To all of you who have missed my Afterthoughts column…I’m back! Actually I have written the column sporadically for several years, but have slacked off for a while. After receiving the “Best of the Best” columnist award, I figure I'd better share.
My column is usually based around my family – my husband, three daughters, their husbands and five grandchildren. The stories I share are not very exciting, but folks tell me they enjoy reading about my families’ antics, and they can relate them with their own family.
My husband, Michael, and I are just like other grandparents, we will dote on our grandchildren any and every chance we get. Our oldest, Carter, is a 15-year-old, driver permit holder, that plays every sport he can possibly find time to. Therefore we are always trying to see a game of his. Next is his sister, Lauren, an 11-year-old smart and beautiful girl that loves reading and participating in pageants. Ian is about to turn 10, and is a studious, gun-toting hunter who also plays basketball. His brother is 9 years old, has beautiful blue eyes and a sweet smile that will take him far in life. Elliot is also smart as a whip and plays baseball and basketball. The youngest, Behr, is the joy in all our lives. The 17-month-old is a fun-loving, very active little boy that never lacks for attention. He and his parents live in Eagleville, so we are often making trips to Murfreesboro.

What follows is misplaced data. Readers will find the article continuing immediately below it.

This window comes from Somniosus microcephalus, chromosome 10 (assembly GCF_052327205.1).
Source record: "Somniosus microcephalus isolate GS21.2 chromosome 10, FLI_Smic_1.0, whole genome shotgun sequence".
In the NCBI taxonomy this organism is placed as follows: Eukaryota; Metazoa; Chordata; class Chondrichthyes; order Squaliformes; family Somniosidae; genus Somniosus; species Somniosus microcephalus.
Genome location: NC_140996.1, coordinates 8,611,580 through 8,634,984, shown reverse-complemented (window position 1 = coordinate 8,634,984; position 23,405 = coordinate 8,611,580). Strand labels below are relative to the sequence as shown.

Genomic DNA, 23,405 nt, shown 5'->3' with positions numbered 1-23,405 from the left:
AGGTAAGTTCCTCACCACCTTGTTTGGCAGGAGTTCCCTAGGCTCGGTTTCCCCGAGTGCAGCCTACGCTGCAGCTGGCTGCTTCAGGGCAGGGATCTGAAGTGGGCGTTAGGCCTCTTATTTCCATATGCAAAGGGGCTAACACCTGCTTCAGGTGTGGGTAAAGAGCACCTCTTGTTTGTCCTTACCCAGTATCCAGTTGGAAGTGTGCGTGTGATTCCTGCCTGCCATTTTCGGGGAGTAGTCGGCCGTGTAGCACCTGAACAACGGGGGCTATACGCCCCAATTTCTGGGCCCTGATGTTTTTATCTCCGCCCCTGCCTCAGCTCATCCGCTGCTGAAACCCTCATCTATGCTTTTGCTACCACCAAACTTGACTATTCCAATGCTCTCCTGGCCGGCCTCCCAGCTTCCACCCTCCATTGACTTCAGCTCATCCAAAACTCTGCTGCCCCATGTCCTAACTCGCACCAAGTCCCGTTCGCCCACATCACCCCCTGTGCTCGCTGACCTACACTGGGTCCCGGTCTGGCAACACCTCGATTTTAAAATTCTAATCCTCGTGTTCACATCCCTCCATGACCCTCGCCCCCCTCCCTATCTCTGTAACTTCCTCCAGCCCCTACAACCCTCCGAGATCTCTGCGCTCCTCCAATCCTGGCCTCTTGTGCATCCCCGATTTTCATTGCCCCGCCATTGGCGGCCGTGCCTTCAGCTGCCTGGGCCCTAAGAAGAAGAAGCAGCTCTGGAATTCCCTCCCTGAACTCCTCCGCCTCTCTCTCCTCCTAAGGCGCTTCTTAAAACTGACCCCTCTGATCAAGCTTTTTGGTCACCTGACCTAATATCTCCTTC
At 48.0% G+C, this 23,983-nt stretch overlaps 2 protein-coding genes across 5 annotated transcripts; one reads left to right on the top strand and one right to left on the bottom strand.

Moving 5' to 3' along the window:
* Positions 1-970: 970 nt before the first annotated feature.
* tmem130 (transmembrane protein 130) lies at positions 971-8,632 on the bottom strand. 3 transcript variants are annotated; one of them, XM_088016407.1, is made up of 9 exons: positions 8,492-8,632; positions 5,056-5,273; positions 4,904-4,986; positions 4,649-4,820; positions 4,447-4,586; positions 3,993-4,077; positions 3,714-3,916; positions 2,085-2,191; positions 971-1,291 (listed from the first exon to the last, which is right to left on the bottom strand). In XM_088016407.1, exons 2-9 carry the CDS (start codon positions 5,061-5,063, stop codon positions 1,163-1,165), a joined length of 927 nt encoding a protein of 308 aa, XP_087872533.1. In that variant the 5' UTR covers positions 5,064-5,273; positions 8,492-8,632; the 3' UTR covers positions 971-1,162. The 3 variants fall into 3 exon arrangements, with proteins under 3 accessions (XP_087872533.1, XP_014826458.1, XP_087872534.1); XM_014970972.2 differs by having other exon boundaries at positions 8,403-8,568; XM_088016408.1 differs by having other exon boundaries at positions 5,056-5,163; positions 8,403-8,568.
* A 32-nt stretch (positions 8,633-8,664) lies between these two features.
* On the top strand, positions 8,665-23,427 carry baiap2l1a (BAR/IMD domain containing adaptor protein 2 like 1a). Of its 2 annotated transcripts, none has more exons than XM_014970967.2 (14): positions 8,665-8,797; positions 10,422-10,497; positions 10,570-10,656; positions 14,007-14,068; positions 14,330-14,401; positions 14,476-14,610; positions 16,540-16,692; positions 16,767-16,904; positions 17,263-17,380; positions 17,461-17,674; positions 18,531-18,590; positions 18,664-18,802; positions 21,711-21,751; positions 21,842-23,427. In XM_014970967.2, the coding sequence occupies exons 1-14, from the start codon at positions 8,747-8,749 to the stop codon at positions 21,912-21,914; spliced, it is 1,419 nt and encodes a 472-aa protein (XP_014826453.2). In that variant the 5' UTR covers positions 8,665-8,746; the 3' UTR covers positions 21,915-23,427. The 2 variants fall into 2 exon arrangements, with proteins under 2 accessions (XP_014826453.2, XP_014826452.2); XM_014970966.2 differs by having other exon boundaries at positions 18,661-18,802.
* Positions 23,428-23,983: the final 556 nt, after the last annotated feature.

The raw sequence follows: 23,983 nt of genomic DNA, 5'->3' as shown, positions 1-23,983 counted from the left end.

The upcoming holidays are a great time for family gatherings, with Thanksgiving probably being the biggest eating day of the year. If tradition holds true, the women in the family will be making their favorite dishes and even trying out some new recipes. I understand many men have a place in the kitchen, with some smoking or deep-frying the family’s turkey.
Speaking of turkeys. Did you know eating turkey does not cause you to feel sleepy? It’s the carbs you consume that are most likely the cause of your sleepiness.
Turkey is low in fat and high in protein, and has more protein than chicken or beef. According to the U.S. Department of Agriculture, more than 45 million turkeys are cooked and eaten in the United States at Thanksgiving.
I have memories of the first turkey I prepared on my own. Like many cooks, I didn’t allow enough time for it to properly defrost and was frantically trying everything possible to get it defrosted. I was a mess and the turkey was not much better. I don’t even want to think about my experiences with making cornbread dressing!
All-in-all it’s a good time for families to get together and enjoy each other’s company, watch a little football or even take a nap. Our boys always end up outside, wet or dry, as long as a ball is involved.
With the Thanksgiving season here, and the Christmas holiday quickly approaching, we just need to slow down a little and take time to appreciate all we have to be thankful for.